a ‘reference’ for difficult questions: my scores here ranged from 48%(!) to 65%
3) Lehman 175: good set. I had here 75%
4) several Smartphone applications. One of the best set I used
(unfortunately not to many questions) is from the ‘PMP for dummies’ app
5) obviously the sets available from the prep-books: Crowe, Rita, Head First
all have good test sets

Last, but not least, a month before the real exam I started using the PMP exam simulator.
Very good questions. I did many tests ranging from 10 to 150 questions and with scores
between 80/90%. I found out very useful the mark question feature to be used strategically during the test to mark topics to be however reviewed at the end. Find the correct amount of time to review the wrong questions and the marked ones. This is one of the most valuable thing to do with a simulator. Don’t make this kind of review if you are ‘burned’ after the test session (for instance on a late night session...). Take your time to review everything with your brain in a 'good shape'.

About the real exam
During last year I did a lot of sample questions, so I think I have a good understanding about
an easy/difficult question set...and honestly I think my real exam was not so easy...a lot of tough questions. Many questions where I had really no idea what could be the ’right’ one.
Someone says that the questions are not there to trick you but I don’t fully agree: double negatives, explicit tricks (for instance with numbers and percentages) and so on.
In just one sentence: you have to be well prepared.
The exam does not test (only) your PMBOK knowledge, it tests your capability to reason as a PMP should reason and while it can be more or less easy (I have for instance, an engineering background) to learn about a specific topic, it is not quite easy to start reasoning as someone else mind, ”what I’d answer if I was the guy who wrote the question?”.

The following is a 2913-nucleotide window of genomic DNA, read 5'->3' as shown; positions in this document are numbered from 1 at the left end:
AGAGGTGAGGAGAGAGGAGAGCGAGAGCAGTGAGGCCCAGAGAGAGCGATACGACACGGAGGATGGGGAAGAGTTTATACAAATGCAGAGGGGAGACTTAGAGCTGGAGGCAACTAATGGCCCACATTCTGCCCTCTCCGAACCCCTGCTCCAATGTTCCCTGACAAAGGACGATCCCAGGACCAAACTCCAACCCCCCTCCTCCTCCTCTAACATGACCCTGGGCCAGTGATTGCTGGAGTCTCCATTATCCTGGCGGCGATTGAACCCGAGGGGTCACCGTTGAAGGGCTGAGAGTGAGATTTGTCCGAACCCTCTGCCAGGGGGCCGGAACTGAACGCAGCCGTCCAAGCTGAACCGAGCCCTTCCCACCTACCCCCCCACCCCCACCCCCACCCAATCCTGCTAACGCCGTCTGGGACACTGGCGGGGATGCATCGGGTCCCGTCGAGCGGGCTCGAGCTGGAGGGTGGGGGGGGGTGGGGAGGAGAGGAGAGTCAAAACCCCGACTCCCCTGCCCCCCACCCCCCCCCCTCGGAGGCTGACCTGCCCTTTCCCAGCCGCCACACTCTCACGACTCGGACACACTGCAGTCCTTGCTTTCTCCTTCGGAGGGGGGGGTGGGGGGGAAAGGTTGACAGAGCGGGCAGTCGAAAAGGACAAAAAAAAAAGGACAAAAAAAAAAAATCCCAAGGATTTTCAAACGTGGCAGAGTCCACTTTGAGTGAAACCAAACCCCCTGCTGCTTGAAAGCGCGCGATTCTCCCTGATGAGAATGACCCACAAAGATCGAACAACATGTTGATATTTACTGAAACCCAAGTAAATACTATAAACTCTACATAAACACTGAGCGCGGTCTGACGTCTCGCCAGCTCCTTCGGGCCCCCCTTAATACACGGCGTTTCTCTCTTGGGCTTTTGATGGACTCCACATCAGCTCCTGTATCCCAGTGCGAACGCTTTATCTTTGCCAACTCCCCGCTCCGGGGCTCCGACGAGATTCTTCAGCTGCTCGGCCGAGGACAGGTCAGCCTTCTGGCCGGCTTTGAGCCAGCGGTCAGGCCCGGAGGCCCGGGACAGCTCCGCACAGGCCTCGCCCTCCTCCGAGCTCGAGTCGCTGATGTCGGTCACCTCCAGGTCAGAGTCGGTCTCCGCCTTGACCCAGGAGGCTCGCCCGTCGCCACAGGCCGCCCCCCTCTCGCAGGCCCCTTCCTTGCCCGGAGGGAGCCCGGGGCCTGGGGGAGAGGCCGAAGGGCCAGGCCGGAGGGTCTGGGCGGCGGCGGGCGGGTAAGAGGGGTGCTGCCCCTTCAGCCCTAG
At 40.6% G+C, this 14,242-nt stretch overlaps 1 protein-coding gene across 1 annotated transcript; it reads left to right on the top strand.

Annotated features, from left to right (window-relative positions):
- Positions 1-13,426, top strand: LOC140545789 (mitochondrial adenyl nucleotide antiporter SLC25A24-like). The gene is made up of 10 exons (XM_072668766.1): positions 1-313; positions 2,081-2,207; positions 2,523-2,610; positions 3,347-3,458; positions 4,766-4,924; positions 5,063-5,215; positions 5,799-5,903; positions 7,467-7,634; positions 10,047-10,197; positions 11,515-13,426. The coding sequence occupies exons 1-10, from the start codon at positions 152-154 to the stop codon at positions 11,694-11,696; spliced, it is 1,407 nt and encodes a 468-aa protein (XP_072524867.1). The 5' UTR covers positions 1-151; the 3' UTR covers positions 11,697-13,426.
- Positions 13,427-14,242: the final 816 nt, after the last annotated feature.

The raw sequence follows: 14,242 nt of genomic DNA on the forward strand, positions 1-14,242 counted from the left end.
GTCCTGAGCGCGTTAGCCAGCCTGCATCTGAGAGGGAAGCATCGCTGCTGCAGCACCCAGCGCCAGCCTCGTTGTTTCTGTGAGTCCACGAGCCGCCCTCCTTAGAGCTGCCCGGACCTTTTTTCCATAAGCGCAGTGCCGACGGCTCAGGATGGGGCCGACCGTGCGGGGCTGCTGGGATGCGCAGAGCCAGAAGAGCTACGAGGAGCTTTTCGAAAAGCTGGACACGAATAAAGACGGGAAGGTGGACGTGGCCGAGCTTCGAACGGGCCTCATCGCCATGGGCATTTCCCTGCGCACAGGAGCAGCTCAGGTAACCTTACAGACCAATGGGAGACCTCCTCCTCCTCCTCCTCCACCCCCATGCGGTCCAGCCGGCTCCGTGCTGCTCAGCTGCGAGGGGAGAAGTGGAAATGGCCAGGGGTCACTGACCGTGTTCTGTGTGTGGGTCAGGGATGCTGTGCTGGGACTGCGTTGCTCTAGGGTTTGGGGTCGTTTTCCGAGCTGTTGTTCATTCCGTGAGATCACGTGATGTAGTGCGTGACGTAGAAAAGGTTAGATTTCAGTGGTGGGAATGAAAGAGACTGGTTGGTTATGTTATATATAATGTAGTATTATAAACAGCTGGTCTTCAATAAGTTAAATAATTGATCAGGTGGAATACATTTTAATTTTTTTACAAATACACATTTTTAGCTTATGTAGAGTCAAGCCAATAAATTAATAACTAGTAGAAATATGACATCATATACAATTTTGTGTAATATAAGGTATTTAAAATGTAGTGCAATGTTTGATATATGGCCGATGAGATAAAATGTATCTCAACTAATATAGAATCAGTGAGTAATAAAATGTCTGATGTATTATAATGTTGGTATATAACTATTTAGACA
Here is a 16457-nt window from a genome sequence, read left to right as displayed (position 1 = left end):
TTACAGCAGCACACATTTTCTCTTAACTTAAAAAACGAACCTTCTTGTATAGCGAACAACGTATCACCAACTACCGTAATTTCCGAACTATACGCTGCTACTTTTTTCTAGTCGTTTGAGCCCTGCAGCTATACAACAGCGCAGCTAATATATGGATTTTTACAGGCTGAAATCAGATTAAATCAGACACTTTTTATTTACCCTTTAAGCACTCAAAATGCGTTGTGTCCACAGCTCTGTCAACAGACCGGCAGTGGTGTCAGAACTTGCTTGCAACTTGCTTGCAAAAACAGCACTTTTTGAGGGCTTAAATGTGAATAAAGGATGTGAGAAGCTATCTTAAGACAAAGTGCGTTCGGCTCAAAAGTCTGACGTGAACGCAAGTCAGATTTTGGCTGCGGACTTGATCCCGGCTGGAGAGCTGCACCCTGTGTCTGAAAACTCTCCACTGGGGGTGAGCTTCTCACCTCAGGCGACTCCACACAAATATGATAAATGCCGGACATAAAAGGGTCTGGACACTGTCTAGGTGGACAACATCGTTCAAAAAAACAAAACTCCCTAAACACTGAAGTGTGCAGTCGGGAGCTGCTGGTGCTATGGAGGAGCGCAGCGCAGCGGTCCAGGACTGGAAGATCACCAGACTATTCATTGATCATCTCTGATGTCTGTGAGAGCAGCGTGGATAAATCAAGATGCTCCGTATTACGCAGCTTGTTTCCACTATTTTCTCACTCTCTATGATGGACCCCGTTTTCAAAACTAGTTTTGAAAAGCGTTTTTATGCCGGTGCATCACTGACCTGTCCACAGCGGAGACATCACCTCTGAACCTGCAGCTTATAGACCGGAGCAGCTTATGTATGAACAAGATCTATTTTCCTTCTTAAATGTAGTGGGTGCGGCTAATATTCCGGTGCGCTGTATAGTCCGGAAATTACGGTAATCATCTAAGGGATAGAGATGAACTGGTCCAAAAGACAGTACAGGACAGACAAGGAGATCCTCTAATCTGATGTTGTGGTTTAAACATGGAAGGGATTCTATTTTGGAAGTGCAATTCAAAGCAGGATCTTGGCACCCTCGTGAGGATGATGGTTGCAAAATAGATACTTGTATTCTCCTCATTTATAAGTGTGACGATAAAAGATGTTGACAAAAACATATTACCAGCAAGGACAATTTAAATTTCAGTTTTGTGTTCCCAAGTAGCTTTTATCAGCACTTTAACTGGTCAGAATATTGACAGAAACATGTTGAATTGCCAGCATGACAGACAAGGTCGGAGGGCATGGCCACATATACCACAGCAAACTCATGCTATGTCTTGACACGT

Many questions were wordy but honestly not as wordy as some example available in the simulators.
I think that the simulators try to prepare you for worst cases.

Regarding the ITTOs.: there were some questions to test you about ITTOs and process sequences.
During the preparation I set-up some flashcards with all and only ITTOs for all the processes for a given knowledge area. My position is: don’t try to force you memorizing everything, but obviously if you are able to remember as many as ITTOs as you can, the better is. Relax yourself about this. If you can’t remember a weird combination of EEF or OPA as inputs or missing input for a given process, this will not make you a bad PM. This is the reason there is the PMBOK.

By the way, I answered 100 questions, had a small break to drink some water and a second session with the remaining 100 questions.
I end the test only 5 minutes before the deadline, just the time to double check I answered all the questions and to review some marked ones (but I did not change any answer).

I was not sure about the quality of my answers. There were too many questions where my first reaction has been “what?" followed by "read again"...”what?”..."read again"..."no, it’s not possible"..."read again"...."mhhhh" :) , but the 5P seems a very good result.
After almost a year of ‘late night’ studies it meant a lot.

Wish you all the best